Netflix has provided Vital Thrills with a first look at Rustin, the Bayard Rustin biopic starring Fear the Walking Dead‘s Colman Domingo. Rustin will open in select theaters on November 3, 2023 and comes to Netflix on November 17.
Directed by DGA award and five-time Tony award winner George C. Wolfe, the film features a screenplay by Julian Breece and Dustin Lance Black.
The architect of 1963’s momentous March on Washington, Bayard Rustin was one of the greatest activists and organizers the world has ever known. He challenged authority, never apologized for who he was, what he believed, or who he desired. And he did not back down.
Bayard Rustin made history, and in turn, he was forgotten. Rustin shines a long overdue spotlight on the extraordinary man who, alongside giants like the Reverend Martin Luther King Jr., Adam Clayton Powell Jr., and Ella Baker, dared to imagine a different world, and inspired a movement in a march toward freedom.
Produced by Academy Award winner Bruce Cohen, Higher Ground’s Tonia Davis and George C. Wolfe, the film features an all-star cast including Chris Rock, Glynn Turman, Aml Ameen, Gus Halper, CCH Pounder, Da’Vine Joy Randolph, Johnny Ramey, Michael Potts, Jeffrey Wright, and Audra McDonald.
The cast also includes Lilli Kay, Jordan-Amanda Hall, Jakeem Powell, Grantham Coleman, Jamilah Rosemond, Jules Latimer, Maxwell Whittington-Cooper, Frank Harts, Kevin Mambo, Carra Patterson, Bill Irwin, Cotter Smith, and Adrienne Warren.
The executive producers include Higher Ground‘s Barack & Michelle Obama, Mark R. Wright, Alex G. Scott, David Permut, Daniel Sladek, and Chris Taaffe.
Born in 1912, Bayard Rustin was a visionary civil rights activist who was a close advisor to the Rev. Dr. Martin Luther King, Jr. A staunch proponent of non-violent protest, in part due to his Quaker upbringing, Rustin was the driving force behind organizing the historic March on Washington in 1963.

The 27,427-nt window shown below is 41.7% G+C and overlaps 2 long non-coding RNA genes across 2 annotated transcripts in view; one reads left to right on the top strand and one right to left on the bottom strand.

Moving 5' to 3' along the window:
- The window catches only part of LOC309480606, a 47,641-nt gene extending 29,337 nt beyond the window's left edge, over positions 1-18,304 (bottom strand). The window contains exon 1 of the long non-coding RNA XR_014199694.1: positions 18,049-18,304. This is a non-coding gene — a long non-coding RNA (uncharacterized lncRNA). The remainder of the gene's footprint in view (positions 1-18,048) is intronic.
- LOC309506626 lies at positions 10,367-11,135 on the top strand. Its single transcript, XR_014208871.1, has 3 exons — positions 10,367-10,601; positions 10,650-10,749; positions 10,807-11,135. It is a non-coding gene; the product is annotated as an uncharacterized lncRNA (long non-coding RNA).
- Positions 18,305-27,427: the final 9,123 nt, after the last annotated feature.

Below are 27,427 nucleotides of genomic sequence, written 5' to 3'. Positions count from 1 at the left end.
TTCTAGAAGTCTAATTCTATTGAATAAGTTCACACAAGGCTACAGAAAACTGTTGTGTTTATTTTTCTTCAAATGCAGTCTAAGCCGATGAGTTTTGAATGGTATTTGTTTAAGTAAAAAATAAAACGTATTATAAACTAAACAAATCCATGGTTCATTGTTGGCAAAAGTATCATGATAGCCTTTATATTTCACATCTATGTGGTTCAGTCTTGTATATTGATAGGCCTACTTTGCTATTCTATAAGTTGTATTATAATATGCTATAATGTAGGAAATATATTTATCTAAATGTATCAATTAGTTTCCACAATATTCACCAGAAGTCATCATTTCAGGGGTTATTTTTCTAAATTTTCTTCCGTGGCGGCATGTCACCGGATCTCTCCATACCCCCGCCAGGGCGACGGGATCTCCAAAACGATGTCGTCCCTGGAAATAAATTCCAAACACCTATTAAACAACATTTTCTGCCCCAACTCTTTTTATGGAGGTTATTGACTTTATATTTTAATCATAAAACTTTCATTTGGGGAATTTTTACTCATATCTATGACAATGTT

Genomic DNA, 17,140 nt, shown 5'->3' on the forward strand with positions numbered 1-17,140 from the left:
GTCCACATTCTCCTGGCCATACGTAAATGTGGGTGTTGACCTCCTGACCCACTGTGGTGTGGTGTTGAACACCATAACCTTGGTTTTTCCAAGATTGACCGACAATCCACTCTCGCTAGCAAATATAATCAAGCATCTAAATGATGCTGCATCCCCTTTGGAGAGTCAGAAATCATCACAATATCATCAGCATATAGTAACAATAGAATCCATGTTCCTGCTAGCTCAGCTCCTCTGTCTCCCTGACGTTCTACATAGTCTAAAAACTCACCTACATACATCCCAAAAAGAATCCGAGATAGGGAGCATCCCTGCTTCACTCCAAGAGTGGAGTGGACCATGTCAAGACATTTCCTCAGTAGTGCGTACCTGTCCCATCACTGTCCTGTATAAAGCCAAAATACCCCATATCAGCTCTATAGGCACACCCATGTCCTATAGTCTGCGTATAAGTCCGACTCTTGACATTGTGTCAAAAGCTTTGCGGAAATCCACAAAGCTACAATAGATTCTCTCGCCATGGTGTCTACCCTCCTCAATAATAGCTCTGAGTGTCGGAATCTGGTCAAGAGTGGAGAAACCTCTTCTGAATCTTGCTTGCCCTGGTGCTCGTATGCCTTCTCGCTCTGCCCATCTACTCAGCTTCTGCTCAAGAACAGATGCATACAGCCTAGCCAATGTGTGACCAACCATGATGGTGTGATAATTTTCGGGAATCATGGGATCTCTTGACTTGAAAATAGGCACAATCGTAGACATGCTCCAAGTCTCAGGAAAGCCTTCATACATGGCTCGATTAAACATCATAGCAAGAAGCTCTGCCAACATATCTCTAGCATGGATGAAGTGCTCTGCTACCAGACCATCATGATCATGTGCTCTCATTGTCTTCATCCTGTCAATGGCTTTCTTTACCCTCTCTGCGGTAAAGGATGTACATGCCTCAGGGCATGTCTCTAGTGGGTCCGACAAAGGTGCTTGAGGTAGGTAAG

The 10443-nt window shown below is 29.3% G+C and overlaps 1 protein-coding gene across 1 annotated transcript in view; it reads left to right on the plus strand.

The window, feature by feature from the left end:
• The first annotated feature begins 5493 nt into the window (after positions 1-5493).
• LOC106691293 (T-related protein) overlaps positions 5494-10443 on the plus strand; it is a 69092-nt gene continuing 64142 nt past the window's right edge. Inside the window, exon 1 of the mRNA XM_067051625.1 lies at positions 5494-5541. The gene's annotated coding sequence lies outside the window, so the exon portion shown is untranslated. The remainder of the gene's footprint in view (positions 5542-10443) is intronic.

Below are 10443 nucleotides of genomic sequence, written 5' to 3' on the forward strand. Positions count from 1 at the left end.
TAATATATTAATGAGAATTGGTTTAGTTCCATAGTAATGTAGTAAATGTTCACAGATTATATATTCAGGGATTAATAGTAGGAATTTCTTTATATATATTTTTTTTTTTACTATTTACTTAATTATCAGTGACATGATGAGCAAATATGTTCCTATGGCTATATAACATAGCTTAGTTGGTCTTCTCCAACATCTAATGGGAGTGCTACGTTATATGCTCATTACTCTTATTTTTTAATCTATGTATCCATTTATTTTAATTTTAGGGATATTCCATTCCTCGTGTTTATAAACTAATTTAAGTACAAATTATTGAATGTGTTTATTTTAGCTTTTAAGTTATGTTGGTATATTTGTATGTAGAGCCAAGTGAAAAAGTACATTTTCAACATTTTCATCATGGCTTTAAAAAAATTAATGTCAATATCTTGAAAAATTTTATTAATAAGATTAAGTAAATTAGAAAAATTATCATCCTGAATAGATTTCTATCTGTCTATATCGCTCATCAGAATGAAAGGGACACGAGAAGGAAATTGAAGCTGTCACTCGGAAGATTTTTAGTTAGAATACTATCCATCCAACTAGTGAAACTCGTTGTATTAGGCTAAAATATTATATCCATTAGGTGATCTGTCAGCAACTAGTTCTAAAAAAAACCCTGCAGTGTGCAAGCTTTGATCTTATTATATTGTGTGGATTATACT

Bayard Rustin worked with a number of groups through the years, including serving as president of the A. Philip Randolph Institute, a civil rights organization in New York City, from 1966 to 1979. Of Rustin, King wrote to a colleague: “We are thoroughly committed to the method of nonviolence in our struggle and we are convinced that Bayard’s expertness and commitment in this area will be of inestimable value.”
Later in life Rustin turned his attention to LGBTQ+ activism and its intersection with the continuing civil rights fight, and was the first to bring the AIDS crisis to the attention of the NAACP. He passed away in 1987.
Because he was a gay man who was forced to live with the constraints and prejudices of the time — including beatings and arrests — his role in the movement was not widely publicized and thus the true significance of his contribution has been muted.
Bayard Rustin received recognition in 2013 when he was posthumously awarded the Presidential Medal of Freedom from President Barack Obama.
“He is a role model for what it means to be an American, what it means to daily, moment-to-moment, commit to democracy, commit to freedom, commit to possibility, commit to discovery, commit to passing on that which you know to other people,” said director George C. Wolfe.
“He was this big thinker and an incredible organizer, and he was influential to not only Dr. King, but all these other young people as well,” Domingo said. “We owe a lot to Bayard Rustin. I think it’s part of my mission to make sure that hopefully, come this fall, there will never be that question again, who Bayard Rustin was.”
Academy Award nominee Andrew Mondshein (The Sixth Sense, Ma Rainey’’ Black Bottom) edited the film and the production design was by Academy Award-nominated Mark Ricker (Ma Rainey’s Black Bottom, Bombshell, Trumbo).
The costume design is by Toni-Leslie James and cinematography by Tobias Schliessler (Ma Rainey’s Black Bottom, A Wrinkle in Time, Dreamgirls). The film’s music was created by three-time GRAMMY-winning saxophonist, composer, bandleader, and music historian Branford Marsalis.